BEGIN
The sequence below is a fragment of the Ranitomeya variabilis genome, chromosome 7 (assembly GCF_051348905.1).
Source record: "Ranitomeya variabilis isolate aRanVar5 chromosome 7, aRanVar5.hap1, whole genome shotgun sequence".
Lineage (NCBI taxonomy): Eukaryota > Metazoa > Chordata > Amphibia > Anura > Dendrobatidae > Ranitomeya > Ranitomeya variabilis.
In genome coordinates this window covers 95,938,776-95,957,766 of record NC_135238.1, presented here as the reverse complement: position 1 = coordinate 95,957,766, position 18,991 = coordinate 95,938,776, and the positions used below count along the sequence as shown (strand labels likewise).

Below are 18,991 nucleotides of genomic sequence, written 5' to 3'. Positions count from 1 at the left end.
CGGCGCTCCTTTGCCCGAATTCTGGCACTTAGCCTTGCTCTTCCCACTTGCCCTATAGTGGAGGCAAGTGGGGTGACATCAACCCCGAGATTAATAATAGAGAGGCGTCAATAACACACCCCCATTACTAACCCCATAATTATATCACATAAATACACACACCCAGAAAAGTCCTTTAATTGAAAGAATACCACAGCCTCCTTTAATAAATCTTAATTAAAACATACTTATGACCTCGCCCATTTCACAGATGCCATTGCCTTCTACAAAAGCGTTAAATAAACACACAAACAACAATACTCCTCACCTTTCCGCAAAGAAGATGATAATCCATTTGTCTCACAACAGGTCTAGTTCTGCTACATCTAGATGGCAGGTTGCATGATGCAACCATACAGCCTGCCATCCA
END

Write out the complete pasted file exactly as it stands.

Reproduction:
The sequence below is a fragment of the Ranitomeya variabilis genome, chromosome 7 (assembly GCF_051348905.1).
Source record: "Ranitomeya variabilis isolate aRanVar5 chromosome 7, aRanVar5.hap1, whole genome shotgun sequence".
Lineage (NCBI taxonomy): Eukaryota > Metazoa > Chordata > Amphibia > Anura > Dendrobatidae > Ranitomeya > Ranitomeya variabilis.
In genome coordinates this window covers 95,938,776-95,957,766 of record NC_135238.1, presented here as the reverse complement: position 1 = coordinate 95,957,766, position 18,991 = coordinate 95,938,776, and the positions used below count along the sequence as shown (strand labels likewise).

Below are 18,991 nucleotides of genomic sequence, written 5' to 3'. Positions count from 1 at the left end.
CGGCGCTCCTTTGCCCGAATTCTGGCACTTAGCCTTGCTCTTCCCACTTGCCCTATAGTGGAGGCAAGTGGGGTGACATCAACCCCGAGATTAATAATAGAGAGGCGTCAATAACACACCCCCATTACTAACCCCATAATTATATCACATAAATACACACACCCAGAAAAGTCCTTTAATTGAAAGAATACCACAGCCTCCTTTAATAAATCTTAATTAAAACATACTTATGACCTCGCCCATTTCACAGATGCCATTGCCTTCTACAAAAGCGTTAAATAAACACACAAACAACAATACTCCTCACCTTTCCGCAAAGAAGATGATAATCCATTTGTCTCACAACAGGTCTAGTTCTGCTACATCTAGATGGCAGGTTGCATGATGCAACCATACAGCCTGCCATCCA